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Through this campaign, we hope to highlight the decision from last year, but importantly, to talk about the kind of precedent it has set going forward for royalty rates on these kinds of services in Canada. Most important, is that we are calling on music lovers and industry folks across the country to stand with us as we call for reform of the Copyright Board.

If you’re new to the world of royalties and streaming, check out some of our campaign materials from last year to get up-to-speed on what Tariff 8 means to Canadian musicians, international artists, and you, the consumer

For the next 8 days, follow us on social media, and let everyone know that you stand with us by using the #IStandForMusic hashtag.

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City of Toronto Addresses Postering Issue

We are pleased to hear that Toronto’s live music venues will no longer be receiving fines for postering around the city.

On June 8, 2015, a memo from Tracey Cook, Executive Director of the Municipal Licensing and Standards Division and Mike Tanner, Music Sector Development Officer, informed the Toronto Music Advisory Council of the recent decision. This is considered just one step in the City of Toronto’s efforts to support and address the concerns of Toronto’s growing music community.

The poster ordinance prohibited postering on all city property except for designated kiosks and allowed for fines to be issued to anyone who benefited from the poster in question. Because of this, many of Toronto’s music venue owners found themselves being charged with fines of $300 to $500 for posters that they did not put up. In most cases, the fines against these venues did not hold up when challenged in court, but they continued to be issued anyways. This created an unnecessary and costly expense for live music venues operating in Toronto.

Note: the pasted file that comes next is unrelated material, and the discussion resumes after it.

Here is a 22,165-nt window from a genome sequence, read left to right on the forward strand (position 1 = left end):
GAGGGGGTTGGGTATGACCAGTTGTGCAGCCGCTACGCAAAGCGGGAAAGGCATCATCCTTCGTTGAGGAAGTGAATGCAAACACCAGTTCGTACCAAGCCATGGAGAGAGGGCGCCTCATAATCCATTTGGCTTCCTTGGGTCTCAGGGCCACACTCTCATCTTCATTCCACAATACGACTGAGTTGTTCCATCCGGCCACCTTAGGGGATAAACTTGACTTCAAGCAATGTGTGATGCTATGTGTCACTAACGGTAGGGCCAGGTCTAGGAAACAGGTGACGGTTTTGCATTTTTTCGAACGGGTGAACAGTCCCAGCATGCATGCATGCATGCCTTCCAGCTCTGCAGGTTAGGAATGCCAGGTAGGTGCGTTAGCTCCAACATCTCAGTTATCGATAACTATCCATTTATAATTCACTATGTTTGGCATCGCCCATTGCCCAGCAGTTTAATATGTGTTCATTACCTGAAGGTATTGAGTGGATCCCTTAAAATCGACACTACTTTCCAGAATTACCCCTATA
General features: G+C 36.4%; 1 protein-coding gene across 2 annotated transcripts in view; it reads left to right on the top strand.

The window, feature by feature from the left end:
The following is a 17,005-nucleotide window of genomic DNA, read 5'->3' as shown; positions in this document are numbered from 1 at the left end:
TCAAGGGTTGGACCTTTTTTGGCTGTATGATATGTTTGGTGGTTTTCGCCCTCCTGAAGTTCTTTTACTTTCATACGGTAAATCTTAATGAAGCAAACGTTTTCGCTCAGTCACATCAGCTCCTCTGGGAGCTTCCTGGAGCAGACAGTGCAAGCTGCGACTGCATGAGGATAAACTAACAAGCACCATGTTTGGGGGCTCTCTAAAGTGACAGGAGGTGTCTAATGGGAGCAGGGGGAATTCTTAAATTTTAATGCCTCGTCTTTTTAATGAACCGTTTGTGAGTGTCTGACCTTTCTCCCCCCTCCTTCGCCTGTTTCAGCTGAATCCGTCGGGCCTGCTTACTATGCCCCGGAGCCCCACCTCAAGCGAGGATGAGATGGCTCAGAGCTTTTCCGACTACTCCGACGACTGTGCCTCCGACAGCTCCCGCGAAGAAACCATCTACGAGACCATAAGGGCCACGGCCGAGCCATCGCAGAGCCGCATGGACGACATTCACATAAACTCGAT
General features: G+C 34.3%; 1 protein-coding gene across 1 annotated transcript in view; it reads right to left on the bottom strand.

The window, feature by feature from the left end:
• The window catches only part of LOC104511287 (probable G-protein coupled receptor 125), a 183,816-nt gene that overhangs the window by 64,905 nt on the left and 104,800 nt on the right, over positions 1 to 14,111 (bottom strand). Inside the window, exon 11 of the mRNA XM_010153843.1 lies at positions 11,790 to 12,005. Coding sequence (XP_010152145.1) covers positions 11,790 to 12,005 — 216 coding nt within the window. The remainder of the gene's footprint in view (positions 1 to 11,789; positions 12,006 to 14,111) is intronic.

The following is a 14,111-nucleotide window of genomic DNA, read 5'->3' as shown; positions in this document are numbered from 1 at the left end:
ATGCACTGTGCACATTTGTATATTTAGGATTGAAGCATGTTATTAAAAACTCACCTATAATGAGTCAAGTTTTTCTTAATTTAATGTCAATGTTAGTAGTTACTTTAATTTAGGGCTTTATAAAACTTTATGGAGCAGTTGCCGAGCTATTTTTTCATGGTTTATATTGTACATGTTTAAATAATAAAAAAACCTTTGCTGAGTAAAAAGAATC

Music Canada called attention to the postering issue in March 2012 with the release of its report, Accelerating Toronto’s Music Industry Growth—Leveraging Best Practices from Austin Texas. The Austin-Toronto report led to communications with affected stakeholders in the music community, as well as with city councillors and officials to bring the postering issue to their attention and help find possible solutions.

The Toronto Music Advisory Council worked collaboratively with Toronto’s Municipal Licensing and Standards Division, as well as the City’s Film and Entertainment Industries unit to secure this critical policy change. The City has committed to continued collaboration with the Toronto Music Advisory Council to build and support the music community in Toronto.

This is a policy change that we have looked forward to, and one which demonstrates the City and Mayor John Tory’s commitment to making Toronto one of the greatest Music Cities in the world. Music friendly policies like this are essential for the growth and continued health of Toronto’s live music scene.